Rossi Tuffy: Top-Selling Single-Shot of 2020

posted on February 24, 2021

The 2020 run on guns was unprecedented and, if you’ve visited a sporting goods store lately, the empty shelves make it obvious no models or styles were overlooked by shoppers. Even single shots, widely acknowledged for their reliability and straightforward manual of arms, were taken home in surprising numbers.

Although specific sales volume isn’t included in the annual rankings by, when the Rossi Tuffy moves up from its seventh-place finish among single-shot shotguns during 2019 to the No. 1 position in 2020, it speaks volumes. Rugged, simple-to-use shotguns never go out of style, and those virtues proved attractive to last year’s volume of first-time gun owners.

Factory-fresh Tuffys are produced in two distinct lines and in five versions. All are chambered for .410-Bore shotshells. Models wearing 18.5" barrels are available in four color options—olive drab green, black, tan and gray—and the other is olive drab and comes with a longer, 26" barrel. It’s tailored for turkey hunting and features a receiver-mounted rail for aftermarket optics.

The single-shots are a break-action design. All have a transfer bar safety. Overall length of the shorter-barreled quartet comes in at 31". The hunting model measures 41". Weights are 47.20 and 58.80 ozs., respectively.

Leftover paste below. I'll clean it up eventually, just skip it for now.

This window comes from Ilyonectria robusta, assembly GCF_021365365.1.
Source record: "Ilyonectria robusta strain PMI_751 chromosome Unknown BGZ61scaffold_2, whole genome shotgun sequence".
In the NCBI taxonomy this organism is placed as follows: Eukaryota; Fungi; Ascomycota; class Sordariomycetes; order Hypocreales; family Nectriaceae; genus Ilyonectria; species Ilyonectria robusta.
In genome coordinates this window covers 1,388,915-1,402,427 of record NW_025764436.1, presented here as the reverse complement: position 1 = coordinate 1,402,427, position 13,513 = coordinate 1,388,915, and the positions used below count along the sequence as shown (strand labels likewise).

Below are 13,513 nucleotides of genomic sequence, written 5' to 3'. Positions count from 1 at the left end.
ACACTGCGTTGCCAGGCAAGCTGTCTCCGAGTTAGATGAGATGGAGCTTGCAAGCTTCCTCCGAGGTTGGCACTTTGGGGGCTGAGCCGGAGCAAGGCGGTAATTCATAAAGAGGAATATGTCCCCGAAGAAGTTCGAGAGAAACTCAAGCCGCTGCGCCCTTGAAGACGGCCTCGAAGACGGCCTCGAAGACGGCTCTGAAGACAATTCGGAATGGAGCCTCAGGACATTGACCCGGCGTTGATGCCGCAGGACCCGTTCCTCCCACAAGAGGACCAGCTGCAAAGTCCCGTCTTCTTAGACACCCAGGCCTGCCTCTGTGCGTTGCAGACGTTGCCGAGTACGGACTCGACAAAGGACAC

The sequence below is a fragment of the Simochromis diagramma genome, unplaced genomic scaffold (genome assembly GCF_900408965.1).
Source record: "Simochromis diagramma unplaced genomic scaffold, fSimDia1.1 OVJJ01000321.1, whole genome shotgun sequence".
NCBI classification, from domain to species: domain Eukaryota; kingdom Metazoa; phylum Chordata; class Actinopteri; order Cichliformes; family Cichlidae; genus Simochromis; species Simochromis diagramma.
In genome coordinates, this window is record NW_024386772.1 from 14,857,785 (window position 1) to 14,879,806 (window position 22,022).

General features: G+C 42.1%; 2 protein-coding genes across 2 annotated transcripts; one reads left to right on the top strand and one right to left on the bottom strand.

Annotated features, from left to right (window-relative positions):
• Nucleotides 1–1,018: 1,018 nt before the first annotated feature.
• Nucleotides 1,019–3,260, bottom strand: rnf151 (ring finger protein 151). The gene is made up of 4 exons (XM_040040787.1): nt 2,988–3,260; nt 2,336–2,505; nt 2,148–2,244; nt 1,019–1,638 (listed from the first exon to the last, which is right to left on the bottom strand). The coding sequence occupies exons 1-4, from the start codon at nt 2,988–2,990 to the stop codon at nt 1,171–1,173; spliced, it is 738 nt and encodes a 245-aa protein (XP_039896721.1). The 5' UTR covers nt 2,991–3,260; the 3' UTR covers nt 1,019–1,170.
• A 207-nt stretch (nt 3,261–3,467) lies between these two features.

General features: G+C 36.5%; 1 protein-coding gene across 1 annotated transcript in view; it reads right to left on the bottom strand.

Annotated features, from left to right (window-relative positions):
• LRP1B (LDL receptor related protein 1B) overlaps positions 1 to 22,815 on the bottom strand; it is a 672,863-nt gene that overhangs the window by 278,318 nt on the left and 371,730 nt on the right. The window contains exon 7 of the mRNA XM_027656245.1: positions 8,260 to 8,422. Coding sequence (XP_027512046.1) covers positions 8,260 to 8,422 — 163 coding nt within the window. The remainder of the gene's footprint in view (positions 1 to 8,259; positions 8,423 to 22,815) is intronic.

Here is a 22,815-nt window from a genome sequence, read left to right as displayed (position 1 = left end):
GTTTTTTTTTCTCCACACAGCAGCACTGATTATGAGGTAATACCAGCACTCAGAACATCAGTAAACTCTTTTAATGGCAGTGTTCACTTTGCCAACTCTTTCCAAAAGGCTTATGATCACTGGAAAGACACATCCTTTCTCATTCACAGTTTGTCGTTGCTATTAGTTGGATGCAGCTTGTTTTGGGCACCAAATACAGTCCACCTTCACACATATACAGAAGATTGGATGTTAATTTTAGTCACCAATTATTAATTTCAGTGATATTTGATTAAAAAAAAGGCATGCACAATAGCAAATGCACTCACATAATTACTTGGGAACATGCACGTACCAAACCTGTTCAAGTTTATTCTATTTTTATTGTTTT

For sighting each comes with a bead up front, although the Turkey model’s rail makes adding an aftermarket optic fast and effortless. All of the thumbhole-style polymer stocks have sidesaddles to carry spare ammo.

The hunting version comes with a “extra full” choke tube installed on the barrel. MSRP for it is $220.97. The other four models will set you back $169.86 right now—a price drop of roughly $6 compared to the cost in 2020.

There are used 12- and 20-ga. Rossi single shots to be found, although their synthetic stocks follow more traditional lines, which makes them easy to spot. They’re still worth a close look when you find one, because that simplicity of operation and long-term reliability never go out of style—even when more fashionable semi-automatics are dominating the headlines.



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